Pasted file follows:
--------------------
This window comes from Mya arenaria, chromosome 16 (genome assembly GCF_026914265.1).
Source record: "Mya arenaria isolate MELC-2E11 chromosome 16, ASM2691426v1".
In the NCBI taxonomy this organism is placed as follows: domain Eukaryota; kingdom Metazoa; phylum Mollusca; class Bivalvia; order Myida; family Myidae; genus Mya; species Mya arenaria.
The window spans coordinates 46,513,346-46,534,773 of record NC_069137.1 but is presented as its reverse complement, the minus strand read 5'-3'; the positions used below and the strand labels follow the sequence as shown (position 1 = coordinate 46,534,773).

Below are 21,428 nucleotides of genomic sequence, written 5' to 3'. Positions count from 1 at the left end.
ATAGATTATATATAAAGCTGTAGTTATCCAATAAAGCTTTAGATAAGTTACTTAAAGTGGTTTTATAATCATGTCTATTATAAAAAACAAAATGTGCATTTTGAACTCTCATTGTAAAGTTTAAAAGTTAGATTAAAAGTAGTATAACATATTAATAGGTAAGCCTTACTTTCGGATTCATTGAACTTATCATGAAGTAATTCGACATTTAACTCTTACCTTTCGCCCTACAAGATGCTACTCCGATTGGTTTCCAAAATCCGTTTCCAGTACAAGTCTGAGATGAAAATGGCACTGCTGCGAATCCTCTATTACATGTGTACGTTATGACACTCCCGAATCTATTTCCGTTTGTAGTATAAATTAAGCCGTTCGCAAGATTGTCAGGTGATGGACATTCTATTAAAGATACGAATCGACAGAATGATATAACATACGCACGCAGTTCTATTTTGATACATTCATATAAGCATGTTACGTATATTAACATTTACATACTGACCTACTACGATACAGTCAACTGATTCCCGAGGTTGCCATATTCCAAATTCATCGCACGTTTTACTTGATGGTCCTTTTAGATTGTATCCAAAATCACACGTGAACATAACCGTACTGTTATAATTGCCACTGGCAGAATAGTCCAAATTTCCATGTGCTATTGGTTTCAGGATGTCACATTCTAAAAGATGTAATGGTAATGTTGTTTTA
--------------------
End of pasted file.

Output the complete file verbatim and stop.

This window comes from Mya arenaria, chromosome 16 (genome assembly GCF_026914265.1).
Source record: "Mya arenaria isolate MELC-2E11 chromosome 16, ASM2691426v1".
In the NCBI taxonomy this organism is placed as follows: domain Eukaryota; kingdom Metazoa; phylum Mollusca; class Bivalvia; order Myida; family Myidae; genus Mya; species Mya arenaria.
The window spans coordinates 46,513,346-46,534,773 of record NC_069137.1 but is presented as its reverse complement, the minus strand read 5'-3'; the positions used below and the strand labels follow the sequence as shown (position 1 = coordinate 46,534,773).

Below are 21,428 nucleotides of genomic sequence, written 5' to 3'. Positions count from 1 at the left end.
ATAGATTATATATAAAGCTGTAGTTATCCAATAAAGCTTTAGATAAGTTACTTAAAGTGGTTTTATAATCATGTCTATTATAAAAAACAAAATGTGCATTTTGAACTCTCATTGTAAAGTTTAAAAGTTAGATTAAAAGTAGTATAACATATTAATAGGTAAGCCTTACTTTCGGATTCATTGAACTTATCATGAAGTAATTCGACATTTAACTCTTACCTTTCGCCCTACAAGATGCTACTCCGATTGGTTTCCAAAATCCGTTTCCAGTACAAGTCTGAGATGAAAATGGCACTGCTGCGAATCCTCTATTACATGTGTACGTTATGACACTCCCGAATCTATTTCCGTTTGTAGTATAAATTAAGCCGTTCGCAAGATTGTCAGGTGATGGACATTCTATTAAAGATACGAATCGACAGAATGATATAACATACGCACGCAGTTCTATTTTGATACATTCATATAAGCATGTTACGTATATTAACATTTACATACTGACCTACTACGATACAGTCAACTGATTCCCGAGGTTGCCATATTCCAAATTCATCGCACGTTTTACTTGATGGTCCTTTTAGATTGTATCCAAAATCACACGTGAACATAACCGTACTGTTATAATTGCCACTGGCAGAATAGTCCAAATTTCCATGTGCTATTGGTTTCAGGATGTCACATTCTAAAAGATGTAATGGTAATGTTGTTTTA